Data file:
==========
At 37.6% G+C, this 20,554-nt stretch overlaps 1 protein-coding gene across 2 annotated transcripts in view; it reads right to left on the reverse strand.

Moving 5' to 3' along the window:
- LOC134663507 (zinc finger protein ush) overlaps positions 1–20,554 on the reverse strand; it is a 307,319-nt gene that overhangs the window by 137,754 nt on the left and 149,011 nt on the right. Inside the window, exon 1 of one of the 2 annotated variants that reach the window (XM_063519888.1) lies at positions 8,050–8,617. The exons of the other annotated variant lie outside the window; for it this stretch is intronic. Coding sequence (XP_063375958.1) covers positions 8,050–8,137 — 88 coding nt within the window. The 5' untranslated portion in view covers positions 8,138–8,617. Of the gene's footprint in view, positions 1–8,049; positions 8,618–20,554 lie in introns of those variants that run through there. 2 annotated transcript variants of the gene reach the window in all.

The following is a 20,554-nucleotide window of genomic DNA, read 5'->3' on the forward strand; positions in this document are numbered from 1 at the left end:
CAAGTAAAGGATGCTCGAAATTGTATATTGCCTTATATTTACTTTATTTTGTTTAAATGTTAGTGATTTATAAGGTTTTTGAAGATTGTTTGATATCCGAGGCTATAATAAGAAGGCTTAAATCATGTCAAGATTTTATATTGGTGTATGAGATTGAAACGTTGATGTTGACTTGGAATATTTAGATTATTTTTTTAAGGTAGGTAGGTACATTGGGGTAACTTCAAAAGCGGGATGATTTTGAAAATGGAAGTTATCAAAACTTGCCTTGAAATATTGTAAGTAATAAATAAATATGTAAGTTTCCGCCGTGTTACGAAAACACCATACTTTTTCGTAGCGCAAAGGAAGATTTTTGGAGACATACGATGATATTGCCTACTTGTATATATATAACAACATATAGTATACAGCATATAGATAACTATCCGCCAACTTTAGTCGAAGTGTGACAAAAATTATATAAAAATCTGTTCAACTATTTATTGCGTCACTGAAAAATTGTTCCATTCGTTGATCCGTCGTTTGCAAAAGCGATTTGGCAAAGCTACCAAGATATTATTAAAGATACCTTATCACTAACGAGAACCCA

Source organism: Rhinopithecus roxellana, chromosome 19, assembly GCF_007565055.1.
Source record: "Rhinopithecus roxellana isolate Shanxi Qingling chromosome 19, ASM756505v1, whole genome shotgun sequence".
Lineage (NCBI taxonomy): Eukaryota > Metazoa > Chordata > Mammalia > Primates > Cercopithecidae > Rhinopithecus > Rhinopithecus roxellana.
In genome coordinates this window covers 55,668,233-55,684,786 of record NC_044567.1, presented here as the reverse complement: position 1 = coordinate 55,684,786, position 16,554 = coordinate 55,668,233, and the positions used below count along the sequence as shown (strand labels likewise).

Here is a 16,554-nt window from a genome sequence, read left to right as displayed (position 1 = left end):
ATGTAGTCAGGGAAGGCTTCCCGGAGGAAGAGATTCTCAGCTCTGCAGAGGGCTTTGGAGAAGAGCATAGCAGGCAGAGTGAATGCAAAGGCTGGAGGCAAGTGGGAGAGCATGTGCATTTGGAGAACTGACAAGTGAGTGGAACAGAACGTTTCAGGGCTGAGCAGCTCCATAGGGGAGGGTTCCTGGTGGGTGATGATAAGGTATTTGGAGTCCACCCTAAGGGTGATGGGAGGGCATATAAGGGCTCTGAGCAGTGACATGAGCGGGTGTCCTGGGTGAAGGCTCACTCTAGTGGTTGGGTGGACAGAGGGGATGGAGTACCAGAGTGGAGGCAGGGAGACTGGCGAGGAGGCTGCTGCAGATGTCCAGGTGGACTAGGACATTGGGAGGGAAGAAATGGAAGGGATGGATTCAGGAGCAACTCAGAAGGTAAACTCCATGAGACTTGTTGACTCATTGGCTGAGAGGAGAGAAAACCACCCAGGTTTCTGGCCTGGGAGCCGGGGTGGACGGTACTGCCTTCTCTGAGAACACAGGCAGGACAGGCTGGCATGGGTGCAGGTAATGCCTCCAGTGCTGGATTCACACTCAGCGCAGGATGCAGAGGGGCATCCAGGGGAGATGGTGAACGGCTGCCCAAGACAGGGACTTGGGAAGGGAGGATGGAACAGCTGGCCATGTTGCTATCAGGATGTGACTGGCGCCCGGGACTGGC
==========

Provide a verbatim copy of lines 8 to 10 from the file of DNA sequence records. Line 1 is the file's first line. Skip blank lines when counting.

Lineage (NCBI taxonomy): Eukaryota > Metazoa > Chordata > Mammalia > Primates > Cercopithecidae > Rhinopithecus > Rhinopithecus roxellana.
In genome coordinates this window covers 55,668,233-55,684,786 of record NC_044567.1, presented here as the reverse complement: position 1 = coordinate 55,684,786, position 16,554 = coordinate 55,668,233, and the positions used below count along the sequence as shown (strand labels likewise).

Here is a 16,554-nt window from a genome sequence, read left to right as displayed (position 1 = left end):